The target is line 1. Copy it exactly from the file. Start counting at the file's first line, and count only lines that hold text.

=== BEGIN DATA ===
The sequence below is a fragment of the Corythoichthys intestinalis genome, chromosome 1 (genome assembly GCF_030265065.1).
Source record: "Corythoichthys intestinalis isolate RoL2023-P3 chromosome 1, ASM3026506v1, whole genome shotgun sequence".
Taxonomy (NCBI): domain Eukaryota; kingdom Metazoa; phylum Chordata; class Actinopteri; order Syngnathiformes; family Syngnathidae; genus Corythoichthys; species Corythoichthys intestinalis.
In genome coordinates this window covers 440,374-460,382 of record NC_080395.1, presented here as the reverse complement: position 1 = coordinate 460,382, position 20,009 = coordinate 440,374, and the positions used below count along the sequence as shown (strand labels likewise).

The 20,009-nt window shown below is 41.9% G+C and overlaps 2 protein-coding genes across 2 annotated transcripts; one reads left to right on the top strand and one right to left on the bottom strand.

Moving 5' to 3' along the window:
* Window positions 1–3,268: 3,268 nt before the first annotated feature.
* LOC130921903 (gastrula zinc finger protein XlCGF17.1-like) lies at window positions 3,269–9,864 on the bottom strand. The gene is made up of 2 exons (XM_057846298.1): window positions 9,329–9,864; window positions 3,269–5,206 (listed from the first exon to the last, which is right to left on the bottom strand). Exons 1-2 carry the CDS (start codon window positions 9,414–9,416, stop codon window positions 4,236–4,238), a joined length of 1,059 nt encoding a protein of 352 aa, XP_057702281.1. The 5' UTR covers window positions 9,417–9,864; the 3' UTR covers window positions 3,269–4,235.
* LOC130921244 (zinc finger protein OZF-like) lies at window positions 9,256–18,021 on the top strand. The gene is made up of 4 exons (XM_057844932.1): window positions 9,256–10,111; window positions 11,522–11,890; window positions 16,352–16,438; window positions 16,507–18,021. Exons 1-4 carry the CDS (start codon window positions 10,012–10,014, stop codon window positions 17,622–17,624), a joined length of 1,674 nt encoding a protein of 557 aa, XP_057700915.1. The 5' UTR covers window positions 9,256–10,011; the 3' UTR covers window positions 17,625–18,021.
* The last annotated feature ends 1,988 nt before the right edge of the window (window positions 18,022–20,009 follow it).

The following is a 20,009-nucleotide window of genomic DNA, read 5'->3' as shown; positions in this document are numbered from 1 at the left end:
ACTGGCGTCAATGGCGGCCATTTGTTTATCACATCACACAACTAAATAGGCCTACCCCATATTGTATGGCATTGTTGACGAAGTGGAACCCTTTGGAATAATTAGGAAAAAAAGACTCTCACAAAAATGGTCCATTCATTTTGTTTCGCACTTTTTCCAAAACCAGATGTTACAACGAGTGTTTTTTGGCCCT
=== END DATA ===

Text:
The sequence below is a fragment of the Corythoichthys intestinalis genome, chromosome 1 (genome assembly GCF_030265065.1).